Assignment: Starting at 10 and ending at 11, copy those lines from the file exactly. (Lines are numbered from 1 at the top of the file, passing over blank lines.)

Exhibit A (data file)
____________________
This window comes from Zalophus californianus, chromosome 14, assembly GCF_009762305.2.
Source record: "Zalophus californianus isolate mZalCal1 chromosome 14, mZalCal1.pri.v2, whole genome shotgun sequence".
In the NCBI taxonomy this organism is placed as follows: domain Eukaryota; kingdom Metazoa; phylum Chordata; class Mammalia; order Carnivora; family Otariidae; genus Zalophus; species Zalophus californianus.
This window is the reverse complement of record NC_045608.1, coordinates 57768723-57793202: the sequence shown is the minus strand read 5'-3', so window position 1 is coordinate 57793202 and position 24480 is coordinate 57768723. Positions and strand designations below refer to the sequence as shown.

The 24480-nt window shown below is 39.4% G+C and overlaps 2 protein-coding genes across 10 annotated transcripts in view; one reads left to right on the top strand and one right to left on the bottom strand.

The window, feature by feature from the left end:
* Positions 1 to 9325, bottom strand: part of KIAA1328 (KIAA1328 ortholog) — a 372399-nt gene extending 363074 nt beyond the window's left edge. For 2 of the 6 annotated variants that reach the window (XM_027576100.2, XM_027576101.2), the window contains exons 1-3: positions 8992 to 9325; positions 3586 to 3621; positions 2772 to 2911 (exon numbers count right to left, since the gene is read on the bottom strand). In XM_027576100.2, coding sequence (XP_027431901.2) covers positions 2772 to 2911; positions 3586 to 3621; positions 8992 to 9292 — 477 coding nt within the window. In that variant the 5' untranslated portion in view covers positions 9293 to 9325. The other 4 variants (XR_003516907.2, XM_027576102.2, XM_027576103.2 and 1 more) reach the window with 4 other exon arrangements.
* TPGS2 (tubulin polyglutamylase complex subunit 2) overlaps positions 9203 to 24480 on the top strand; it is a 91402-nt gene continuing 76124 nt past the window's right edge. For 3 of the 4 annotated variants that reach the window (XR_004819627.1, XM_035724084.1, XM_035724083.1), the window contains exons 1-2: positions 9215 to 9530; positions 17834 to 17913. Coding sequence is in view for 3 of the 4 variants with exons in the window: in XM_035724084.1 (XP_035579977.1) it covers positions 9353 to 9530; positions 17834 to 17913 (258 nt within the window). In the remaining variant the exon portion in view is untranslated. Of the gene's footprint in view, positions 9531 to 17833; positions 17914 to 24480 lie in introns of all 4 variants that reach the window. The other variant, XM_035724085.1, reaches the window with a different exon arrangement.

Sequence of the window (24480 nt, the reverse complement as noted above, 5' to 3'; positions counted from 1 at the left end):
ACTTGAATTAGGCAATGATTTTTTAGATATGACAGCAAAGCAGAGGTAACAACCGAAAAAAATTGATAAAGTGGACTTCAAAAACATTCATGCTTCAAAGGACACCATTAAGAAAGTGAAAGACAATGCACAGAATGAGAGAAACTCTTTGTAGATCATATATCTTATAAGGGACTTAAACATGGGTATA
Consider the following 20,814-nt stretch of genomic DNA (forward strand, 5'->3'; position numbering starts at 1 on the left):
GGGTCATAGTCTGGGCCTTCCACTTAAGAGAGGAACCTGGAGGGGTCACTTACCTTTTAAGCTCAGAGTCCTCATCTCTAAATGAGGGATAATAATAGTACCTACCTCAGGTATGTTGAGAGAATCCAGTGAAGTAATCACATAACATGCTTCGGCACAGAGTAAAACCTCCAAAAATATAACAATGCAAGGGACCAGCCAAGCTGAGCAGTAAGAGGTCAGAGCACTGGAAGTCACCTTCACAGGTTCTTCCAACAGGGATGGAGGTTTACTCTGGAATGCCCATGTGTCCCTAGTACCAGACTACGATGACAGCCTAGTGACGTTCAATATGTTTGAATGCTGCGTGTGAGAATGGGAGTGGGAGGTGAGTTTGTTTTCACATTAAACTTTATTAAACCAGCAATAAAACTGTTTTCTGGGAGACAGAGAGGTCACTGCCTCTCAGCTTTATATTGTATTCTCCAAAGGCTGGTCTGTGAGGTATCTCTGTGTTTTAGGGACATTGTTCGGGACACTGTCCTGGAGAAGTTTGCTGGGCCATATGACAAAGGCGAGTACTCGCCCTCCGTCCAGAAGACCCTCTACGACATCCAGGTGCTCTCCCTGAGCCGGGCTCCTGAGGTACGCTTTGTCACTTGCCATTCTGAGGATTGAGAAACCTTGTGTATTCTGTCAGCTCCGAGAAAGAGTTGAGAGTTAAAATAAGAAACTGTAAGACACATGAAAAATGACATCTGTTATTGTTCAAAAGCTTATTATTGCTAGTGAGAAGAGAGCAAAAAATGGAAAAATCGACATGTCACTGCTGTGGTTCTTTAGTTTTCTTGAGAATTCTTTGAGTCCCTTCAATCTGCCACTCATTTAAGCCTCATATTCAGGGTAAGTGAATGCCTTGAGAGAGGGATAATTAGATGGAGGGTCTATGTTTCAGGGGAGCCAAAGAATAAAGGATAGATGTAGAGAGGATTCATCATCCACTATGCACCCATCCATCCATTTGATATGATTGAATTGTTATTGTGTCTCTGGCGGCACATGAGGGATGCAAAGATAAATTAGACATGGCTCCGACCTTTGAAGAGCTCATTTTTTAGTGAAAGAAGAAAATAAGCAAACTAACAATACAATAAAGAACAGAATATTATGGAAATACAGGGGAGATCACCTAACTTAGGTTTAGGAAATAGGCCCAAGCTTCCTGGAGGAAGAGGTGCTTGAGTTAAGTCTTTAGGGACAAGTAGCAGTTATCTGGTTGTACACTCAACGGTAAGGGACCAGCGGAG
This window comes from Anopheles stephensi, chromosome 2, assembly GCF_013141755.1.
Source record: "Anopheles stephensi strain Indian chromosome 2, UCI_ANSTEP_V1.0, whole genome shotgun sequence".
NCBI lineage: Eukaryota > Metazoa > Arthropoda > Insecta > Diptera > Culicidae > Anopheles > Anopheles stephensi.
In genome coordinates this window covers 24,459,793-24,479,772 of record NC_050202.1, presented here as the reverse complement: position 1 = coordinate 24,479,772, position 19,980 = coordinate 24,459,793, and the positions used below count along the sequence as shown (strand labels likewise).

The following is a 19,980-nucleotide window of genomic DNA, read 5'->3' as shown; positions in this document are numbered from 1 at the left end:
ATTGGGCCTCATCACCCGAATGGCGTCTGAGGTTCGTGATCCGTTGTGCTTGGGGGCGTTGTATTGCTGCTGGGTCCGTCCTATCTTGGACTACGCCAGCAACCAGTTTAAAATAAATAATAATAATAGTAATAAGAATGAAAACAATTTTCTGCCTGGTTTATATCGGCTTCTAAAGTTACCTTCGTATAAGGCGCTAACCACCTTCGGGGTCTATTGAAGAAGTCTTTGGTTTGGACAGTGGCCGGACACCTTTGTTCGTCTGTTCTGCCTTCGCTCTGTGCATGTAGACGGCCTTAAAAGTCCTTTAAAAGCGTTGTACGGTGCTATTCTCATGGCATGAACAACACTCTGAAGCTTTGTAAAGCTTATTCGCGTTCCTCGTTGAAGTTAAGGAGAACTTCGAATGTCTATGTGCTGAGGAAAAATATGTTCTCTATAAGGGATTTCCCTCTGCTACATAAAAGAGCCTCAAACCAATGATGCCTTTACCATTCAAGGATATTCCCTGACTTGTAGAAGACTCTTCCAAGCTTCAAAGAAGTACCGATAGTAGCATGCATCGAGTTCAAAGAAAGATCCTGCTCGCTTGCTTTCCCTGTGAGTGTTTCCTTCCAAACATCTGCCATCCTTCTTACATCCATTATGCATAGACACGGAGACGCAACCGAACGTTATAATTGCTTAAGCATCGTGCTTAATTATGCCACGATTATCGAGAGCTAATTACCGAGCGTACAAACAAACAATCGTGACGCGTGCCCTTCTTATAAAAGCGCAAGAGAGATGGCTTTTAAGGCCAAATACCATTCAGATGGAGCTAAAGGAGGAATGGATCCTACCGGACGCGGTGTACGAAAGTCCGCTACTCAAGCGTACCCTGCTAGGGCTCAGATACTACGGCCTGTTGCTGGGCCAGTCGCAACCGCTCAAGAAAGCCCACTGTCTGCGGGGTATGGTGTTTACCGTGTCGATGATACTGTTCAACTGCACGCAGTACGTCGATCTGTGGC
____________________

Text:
ACTTGAATTAGGCAATGATTTTTTAGATATGACAGCAAAGCAGAGGTAACAACCGAAAAAAATTGATAAAGTGGACTTCAAAAACATTCATGCTTCAAAGGACACCATTAAGAAAGTGAAAGACAATGCACAGAATGAGAGAAACTCTTTGTAGATCATATATCTTATAAGGGACTTAAACATGGGTATA
Consider the following 20,814-nt stretch of genomic DNA (forward strand, 5'->3'; position numbering starts at 1 on the left):